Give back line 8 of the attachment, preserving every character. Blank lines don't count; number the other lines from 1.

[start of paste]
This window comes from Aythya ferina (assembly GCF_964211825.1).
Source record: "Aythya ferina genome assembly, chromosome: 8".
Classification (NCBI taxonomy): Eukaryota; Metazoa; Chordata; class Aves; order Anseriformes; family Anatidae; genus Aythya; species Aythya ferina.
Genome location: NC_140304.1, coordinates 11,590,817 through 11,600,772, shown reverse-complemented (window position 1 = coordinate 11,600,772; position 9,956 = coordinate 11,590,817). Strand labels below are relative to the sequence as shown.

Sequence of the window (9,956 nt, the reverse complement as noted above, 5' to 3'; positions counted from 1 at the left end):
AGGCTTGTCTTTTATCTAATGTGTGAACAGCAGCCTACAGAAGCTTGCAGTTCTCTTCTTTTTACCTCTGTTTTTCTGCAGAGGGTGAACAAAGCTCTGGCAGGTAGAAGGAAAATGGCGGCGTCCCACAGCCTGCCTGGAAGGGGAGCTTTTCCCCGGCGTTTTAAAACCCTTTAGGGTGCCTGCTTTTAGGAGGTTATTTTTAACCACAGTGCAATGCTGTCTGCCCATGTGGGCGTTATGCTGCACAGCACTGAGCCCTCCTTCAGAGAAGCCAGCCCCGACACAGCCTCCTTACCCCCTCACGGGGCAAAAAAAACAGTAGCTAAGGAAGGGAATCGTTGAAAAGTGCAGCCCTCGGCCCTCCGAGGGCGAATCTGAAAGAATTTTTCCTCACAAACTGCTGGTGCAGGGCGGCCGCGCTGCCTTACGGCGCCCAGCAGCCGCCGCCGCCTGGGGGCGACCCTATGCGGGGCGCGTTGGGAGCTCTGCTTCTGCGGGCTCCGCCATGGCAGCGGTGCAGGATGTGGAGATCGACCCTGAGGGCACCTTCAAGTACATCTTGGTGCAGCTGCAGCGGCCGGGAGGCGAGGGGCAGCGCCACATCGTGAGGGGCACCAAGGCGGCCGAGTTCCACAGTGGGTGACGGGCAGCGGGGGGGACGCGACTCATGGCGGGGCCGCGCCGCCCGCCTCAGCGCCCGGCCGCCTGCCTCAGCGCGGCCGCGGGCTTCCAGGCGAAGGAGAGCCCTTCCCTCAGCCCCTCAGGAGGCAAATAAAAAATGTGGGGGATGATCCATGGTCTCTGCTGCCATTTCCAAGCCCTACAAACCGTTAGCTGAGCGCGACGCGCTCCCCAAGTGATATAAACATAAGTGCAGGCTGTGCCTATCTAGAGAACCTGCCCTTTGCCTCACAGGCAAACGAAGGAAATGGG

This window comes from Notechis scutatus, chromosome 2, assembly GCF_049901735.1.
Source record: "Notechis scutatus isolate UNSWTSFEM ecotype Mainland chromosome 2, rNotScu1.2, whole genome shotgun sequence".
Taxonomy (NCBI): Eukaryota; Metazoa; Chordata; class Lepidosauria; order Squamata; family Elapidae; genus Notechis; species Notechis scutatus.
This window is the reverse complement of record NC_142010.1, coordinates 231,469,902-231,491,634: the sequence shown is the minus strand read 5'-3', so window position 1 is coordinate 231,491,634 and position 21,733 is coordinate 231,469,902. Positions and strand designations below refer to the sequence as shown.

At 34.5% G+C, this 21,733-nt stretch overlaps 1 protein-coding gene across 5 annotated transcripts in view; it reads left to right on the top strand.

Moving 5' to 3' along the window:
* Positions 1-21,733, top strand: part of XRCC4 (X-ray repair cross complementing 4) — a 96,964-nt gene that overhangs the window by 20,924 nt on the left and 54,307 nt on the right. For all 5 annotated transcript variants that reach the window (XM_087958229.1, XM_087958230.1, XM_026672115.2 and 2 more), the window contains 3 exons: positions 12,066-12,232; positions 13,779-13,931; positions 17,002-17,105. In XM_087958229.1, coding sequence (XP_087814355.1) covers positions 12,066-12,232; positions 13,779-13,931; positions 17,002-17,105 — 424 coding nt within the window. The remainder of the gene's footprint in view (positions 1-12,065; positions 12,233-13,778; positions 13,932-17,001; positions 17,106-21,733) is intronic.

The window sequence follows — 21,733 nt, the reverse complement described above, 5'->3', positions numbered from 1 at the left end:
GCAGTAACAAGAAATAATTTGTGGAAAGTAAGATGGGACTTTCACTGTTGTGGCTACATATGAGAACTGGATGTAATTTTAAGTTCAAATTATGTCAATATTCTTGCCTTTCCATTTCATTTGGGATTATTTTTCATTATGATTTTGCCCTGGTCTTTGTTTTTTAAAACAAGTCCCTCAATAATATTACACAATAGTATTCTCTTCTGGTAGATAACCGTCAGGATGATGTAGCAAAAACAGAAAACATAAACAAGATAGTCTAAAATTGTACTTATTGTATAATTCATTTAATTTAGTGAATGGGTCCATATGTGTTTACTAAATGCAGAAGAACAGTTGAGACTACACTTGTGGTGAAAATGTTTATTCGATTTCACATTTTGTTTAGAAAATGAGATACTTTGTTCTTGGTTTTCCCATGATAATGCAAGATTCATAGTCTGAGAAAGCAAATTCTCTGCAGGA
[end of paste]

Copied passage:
Source record: "Notechis scutatus isolate UNSWTSFEM ecotype Mainland chromosome 2, rNotScu1.2, whole genome shotgun sequence".